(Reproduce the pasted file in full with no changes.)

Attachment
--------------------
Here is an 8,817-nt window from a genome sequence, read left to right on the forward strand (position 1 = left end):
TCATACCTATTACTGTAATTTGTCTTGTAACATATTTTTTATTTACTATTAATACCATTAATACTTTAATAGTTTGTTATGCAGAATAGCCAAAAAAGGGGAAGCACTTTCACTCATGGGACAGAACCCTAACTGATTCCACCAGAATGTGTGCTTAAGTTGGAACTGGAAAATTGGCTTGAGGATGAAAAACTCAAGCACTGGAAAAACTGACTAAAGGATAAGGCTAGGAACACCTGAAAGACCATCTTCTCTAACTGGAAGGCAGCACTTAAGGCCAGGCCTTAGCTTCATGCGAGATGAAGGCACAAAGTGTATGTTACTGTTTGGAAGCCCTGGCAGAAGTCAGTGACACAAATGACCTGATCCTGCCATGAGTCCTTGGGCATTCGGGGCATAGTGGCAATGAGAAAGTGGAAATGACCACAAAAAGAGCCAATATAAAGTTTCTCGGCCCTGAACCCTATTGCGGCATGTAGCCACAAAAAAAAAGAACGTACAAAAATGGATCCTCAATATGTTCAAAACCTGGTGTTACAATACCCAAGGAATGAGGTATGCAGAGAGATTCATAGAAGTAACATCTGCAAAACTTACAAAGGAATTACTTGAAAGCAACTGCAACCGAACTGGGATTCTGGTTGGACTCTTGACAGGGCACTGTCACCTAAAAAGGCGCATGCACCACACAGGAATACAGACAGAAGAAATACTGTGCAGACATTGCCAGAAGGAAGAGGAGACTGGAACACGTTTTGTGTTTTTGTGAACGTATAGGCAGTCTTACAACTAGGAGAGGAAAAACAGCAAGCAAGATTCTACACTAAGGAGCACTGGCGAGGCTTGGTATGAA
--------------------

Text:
Here is an 8,817-nt window from a genome sequence, read left to right on the forward strand (position 1 = left end):
TCATACCTATTACTGTAATTTGTCTTGTAACATATTTTTTATTTACTATTAATACCATTAATACTTTAATAGTTTGTTATGCAGAATAGCCAAAAAAGGGGAAGCACTTTCACTCATGGGACAGAACCCTAACTGATTCCACCAGAATGTGTGCTTAAGTTGGAACTGGAAAATTGGCTTGAGGATGAAAAACTCAAGCACTGGAAAAACTGACTAAAGGATAAGGCTAGGAACACCTGAAAGACCATCTTCTCTAACTGGAAGGCAGCACTTAAGGCCAGGCCTTAGCTTCATGCGAGATGAAGGCACAAAGTGTATGTTACTGTTTGGAAGCCCTGGCAGAAGTCAGTGACACAAATGACCTGATCCTGCCATGAGTCCTTGGGCATTCGGGGCATAGTGGCAATGAGAAAGTGGAAATGACCACAAAAAGAGCCAATATAAAGTTTCTCGGCCCTGAACCCTATTGCGGCATGTAGCCACAAAAAAAAAGAACGTACAAAAATGGATCCTCAATATGTTCAAAACCTGGTGTTACAATACCCAAGGAATGAGGTATGCAGAGAGATTCATAGAAGTAACATCTGCAAAACTTACAAAGGAATTACTTGAAAGCAACTGCAACCGAACTGGGATTCTGGTTGGACTCTTGACAGGGCACTGTCACCTAAAAAGGCGCATGCACCACACAGGAATACAGACAGAAGAAATACTGTGCAGACATTGCCAGAAGGAAGAGGAGACTGGAACACGTTTTGTGTTTTTGTGAACGTATAGGCAGTCTTACAACTAGGAGAGGAAAAACAGCAAGCAAGATTCTACACTAAGGAGCACTGGCGAGGCTTGGTATGAA